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More than 300 volunteer filmmakers from around the world, working with Amazon, Google and Microsoft cloud services and dozens of tech developers, are wrapping an ambitious effort to examine the potential of cloud production. Planning started in February 2020, initially with the idea of creating a single short using the cloud, but a month later, the approach went from experiment to necessity as the world grappled with COVID-19.
The effort, led by veteran color scientist Joachim “JZ” Zell through the Hollywood Professional Association, grew as filmmakers in more and more countries found cloud collaboration to be critical to working amid the pandemic. The result is six shorts made by using the cloud, filmed in five cities around the world — Hollywood, Dubai, Brisbane, London and Mexico City — plus with an animated entry from Ulaanbaatar, Mongolia. Postproduction involved collaborators from the countries involved in the shoots, as well as additional countries including Brazil, Colombia and Lithuania. Additionally, diversity is a priority and each short was directed, lensed and/or produced by women filmmakers.
The broad takeaway: Cloud production has arrived, though the project identified areas where more technological advancement is needed. “The cloud is part of our future. It’s a big game-changer,” says Mandy Walker, an Academy Governor for the cinematographers branch, who recently wrapped production on Baz Luhrmann’s upcoming Elvis movie. Walker served as supervising director of photography on the poetic short Tangent. Deliberately, she never appeared on set. Instead, she monitored the weekend shoot live from her computer using cloud-based services to collaborate with others involved.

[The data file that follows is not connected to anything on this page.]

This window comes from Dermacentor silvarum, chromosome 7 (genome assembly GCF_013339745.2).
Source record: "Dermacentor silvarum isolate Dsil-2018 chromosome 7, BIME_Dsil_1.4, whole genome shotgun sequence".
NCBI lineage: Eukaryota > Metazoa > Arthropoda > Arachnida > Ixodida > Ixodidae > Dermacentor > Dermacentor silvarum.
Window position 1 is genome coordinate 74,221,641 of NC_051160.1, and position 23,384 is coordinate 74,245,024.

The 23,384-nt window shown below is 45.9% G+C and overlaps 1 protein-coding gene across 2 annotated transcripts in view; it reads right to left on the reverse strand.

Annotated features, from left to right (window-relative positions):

Each production implemented COVID safety procedures and used different combinations of technologies, allowing the participants to experiment with numerous workflows that enable remote, cloud-based production tasks including live review of camera footage, dailies, and participation in editorial, color grading and mixing sessions. The experiment involved the Amazon, Google and Microsoft clouds, as well as a range of technologies from participating manufacturers including 5th Kind, Adobe, ARRI, Avid, Bebop, Blackmagic, Colorfront, Evercast, Frame.io, Moxion, Sohonet, Teredek and Teradici. The shorts were also made with the collaboration of many companies from VFX house Framestore and Skywalker Sound (which mixed four of the shorts).
Tangent was created by writer-director Ruby Bell, working Walker, who is also Ruby’s mother. The short was lensed over one weekend in Brisbane and involved numerous members of Walker’s Elvis crew. Walker and Bell say they were intent on hiring a diverse crew. Says Walker: “I believe in creating more opportunities and diverse crews, and the way to do that, I feel, is to bring people up.”
On Tangent, the co-writer, producers, editor and composer were all women. The project also created opportunities for crewmembers such as Elvis B camera operator Jay Torta, who served as director of photography. “We could bump [crewmembers] up a couple positions to the job that they ultimately want to do,” Bell explains.